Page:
Florence, with her extensive rainfall, added to an increasing number of storms that are slowing down, sticking around longer and dropping monstrous amounts of rain. Research published in the scientific journal Nature this past June showed that such storms are becoming a trend, as global warming heats the oceans. Jim Kossin, a National Oceanic and Atmospheric Administration scientist at the University of Wisconsin-Madison, found that in the past 70 years, hurricanes have slowed 10 percent over open waters and 16 percent on the U.S. Coast. “The last thing you want (the hurricane) to do is stay in your neighborhood longer then they used to, and that’s what we found,” Kossin told the ABC affiliate in Madison. Florence also took an unusual track. Most hurricanes hit the Carolinas from different angles. About a week before Florence struck, she was in a position toward the north that usually sends storms out to sea. Since 1851, 33 named storms have gotten to the position where Florence was swirling less than a week before landfall, and none of them hit the United States, according to Colorado State University meteorologist Phil Klotzbach. The New York Times reported that the last Category 4 storm to barrel straight at North Carolina the way Florence did was Hazel, in 1954.
Three days after Florence made landfall, the U.S. Coast Guard said ports at Wilmington and Morehead City, as well as Georgetown, South Carolina, remained closed. The North Carolina Ports Authority said initial assessments showed damage to warehouses and other buildings, as well as “a significant number of downed empty containers.”
In the good news category were early reports from North Carolina’s Outer Banks, where a mandatory evacuation order was issued before Florence hit—along with doomsday predictions. The Outer Banks’ low-lying islands are experiencing some of the fastest rates of sea-level rise in the world, according to The Associated Press, with projections that oceans will rise more than 6 feet by the end of this century, washing over towns at high tide. But with Florence, quite a few newscasters used the phrase “dodged a bullet” to describe the Outer Banks. Residents returned to find minimal damage, and no injuries or deaths. Sand dunes appeared generally okay and harbors were empty, with just a few boats scattered.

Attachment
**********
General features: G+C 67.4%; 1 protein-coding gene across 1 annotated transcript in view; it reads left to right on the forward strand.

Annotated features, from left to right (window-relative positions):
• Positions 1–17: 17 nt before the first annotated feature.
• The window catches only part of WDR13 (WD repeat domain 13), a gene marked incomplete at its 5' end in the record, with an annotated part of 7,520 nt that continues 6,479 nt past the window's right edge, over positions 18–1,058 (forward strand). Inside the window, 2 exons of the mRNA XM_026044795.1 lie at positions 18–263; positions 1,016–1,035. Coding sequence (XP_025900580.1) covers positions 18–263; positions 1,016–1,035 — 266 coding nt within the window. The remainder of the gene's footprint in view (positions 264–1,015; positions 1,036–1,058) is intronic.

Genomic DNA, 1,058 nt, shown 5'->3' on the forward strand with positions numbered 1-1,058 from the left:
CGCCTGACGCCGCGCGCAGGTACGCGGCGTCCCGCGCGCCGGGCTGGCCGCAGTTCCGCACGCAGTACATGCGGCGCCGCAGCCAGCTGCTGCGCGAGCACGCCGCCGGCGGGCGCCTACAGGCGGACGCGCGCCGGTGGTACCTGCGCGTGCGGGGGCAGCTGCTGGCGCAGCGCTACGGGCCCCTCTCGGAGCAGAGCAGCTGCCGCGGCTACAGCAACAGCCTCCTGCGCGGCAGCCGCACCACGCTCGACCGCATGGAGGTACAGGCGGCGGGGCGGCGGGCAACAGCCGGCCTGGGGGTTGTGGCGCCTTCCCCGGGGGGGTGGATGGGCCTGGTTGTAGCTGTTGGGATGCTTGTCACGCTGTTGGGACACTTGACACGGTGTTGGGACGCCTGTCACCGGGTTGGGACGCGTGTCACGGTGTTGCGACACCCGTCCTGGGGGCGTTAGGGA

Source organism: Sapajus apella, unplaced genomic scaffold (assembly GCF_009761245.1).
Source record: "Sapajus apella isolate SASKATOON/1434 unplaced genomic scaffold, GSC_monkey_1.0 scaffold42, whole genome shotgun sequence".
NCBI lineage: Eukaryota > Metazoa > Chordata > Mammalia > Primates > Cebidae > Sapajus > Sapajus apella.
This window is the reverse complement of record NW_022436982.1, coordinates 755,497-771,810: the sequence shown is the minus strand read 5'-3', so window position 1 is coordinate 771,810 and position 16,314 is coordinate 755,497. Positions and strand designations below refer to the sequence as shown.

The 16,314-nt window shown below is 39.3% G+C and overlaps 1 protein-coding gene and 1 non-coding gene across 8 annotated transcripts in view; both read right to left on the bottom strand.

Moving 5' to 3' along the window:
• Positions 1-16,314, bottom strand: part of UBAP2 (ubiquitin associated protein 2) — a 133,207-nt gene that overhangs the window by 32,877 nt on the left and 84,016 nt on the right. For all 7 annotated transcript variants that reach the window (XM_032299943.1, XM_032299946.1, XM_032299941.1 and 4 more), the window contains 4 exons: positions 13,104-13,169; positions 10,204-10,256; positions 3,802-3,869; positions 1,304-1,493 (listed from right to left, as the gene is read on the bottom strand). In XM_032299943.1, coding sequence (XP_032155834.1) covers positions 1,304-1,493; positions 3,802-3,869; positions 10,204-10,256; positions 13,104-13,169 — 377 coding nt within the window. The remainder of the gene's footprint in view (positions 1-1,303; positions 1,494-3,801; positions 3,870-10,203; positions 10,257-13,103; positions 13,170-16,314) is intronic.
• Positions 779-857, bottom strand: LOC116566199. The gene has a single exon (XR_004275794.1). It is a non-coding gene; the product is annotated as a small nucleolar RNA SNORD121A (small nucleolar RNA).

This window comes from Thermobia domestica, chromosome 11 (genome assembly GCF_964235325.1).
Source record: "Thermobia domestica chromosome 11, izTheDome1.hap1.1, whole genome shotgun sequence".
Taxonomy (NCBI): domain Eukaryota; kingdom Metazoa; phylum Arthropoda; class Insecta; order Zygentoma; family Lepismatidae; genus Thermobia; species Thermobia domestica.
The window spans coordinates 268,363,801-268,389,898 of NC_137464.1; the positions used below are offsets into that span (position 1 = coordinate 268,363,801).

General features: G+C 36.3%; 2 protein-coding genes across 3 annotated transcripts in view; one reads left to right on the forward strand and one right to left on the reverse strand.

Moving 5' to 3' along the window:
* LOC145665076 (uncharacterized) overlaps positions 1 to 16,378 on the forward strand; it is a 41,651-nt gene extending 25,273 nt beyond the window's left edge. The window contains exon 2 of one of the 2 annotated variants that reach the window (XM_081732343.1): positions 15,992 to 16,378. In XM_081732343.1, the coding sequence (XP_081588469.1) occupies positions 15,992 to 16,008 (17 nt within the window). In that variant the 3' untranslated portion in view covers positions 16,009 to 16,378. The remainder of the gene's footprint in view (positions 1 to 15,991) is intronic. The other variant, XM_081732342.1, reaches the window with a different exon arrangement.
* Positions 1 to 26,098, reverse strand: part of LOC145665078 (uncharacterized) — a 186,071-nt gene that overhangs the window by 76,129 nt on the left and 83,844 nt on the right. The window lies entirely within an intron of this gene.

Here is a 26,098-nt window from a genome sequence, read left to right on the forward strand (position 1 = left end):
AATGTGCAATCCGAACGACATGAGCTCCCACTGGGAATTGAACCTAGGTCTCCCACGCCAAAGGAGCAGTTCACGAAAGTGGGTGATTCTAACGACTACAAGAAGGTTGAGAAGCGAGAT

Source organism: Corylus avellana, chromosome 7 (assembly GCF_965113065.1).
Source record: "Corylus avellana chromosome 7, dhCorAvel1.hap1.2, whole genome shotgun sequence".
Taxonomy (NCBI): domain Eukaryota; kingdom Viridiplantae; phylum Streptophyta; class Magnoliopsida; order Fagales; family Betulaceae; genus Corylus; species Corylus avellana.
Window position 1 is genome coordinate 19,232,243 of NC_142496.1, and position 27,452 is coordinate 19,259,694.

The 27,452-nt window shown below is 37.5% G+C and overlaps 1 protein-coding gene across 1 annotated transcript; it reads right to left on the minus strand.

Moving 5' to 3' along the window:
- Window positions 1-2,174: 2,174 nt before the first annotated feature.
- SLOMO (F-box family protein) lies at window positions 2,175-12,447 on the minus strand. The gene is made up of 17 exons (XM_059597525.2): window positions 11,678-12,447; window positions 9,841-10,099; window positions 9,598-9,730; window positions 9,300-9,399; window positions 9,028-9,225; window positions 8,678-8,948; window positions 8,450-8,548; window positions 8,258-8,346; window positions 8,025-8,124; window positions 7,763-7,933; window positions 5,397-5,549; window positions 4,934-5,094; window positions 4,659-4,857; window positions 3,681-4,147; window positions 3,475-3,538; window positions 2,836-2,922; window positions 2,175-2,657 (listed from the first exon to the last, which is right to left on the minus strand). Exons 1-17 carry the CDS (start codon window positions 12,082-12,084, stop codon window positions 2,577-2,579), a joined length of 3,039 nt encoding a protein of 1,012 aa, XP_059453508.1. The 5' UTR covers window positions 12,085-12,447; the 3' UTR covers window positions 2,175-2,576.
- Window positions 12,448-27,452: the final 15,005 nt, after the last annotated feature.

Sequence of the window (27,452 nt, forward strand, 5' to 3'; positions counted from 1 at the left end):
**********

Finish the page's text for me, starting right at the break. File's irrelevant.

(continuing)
Horsley, the longtime Outer Banks fishing guide, said a few days after the storm that locals were expecting to be without power for weeks. Reports were still coming in of damage to local marinas. “Some of the dry stacks in Atlantic Beach got damaged pretty severely,” he says. He hadn’t heard any reports about aids to navigation or shoaling at Oregon Inlet, but he wasn’t expecting it to be worse for the wear. “Storms change things; they always do,” he says. “We had one evening with a rain band that blew 50, but the rest of the time it blew 30 to 40. We get that all winter. So I am going to say that aids to navigation in and around Oregon Inlet are about as good as they’ve always been.”
The Cape Lookout National Seashore— popular among boaters for fishing, camping and bird-watching—was closed for at least two weeks so the National Park Service could assess damage. The seashore’s iconic lighthouse, opened in 1859, made it through the storm, but a number of cabins, roadways and dunes were destroyed. Early reports were that Florence did not create any new inlets, and that the area’s beloved wild horses seemed to be all right.
At Harkers Island Fishing Center on the Outer Banks, Rob Pasfield was in a surprisingly good mood. When Hurricane Matthew barreled through in 2016, his marina got torn to bits and his docks ended up in his parking lot. Florence was the first big test of his new concrete docks. “We did all right,” he told Soundings. “It’s tore up, we’re out of power, but we’re still here.”
Sykes, the TowboatUS operator from Morehead City, said many of the calls he was getting three days after the storm were for hazardous materials. Numerous waterfront facilities had old oil vats and fuel tanks that were releasing into the water. Beyond that, he said, people were still trying to figure out just how bad the damage really was. In some places, he said, there was cause for serious concern. “A lot of marinas are totally wiped out,” Sykes says. “Our crews are over at the Crow’s Nest facility, and the dry stack collapsed with the boats inside. We’ve got a 60-foot yacht at a hotel. The surge drove it up into the building. That’s in New Bern.”
Almost a week after the storm made landfall, many eyes remained on New Bern, the city that continued to lead national newscasts with flooding emergencies and rivers still rising. Jeff Donahue, long a skipper with Hatteras and Cabo Yachts, was the first employee to reach the shipyard after floodwaters on the main road went down enough that he could get his truck through. He used the flashlight on his smartphone to take a look around. The main building, a good 25 feet above river height, was totally dry, and all the boats that had been tucked inside were okay.
Said Donahue, “As soon as we get power, we’ll get the building up and running. But our first priority is our people. Some have damage at home to take care of. When they’re ready, they’ll come back.”
This article originally appeared in the November 2018 issue.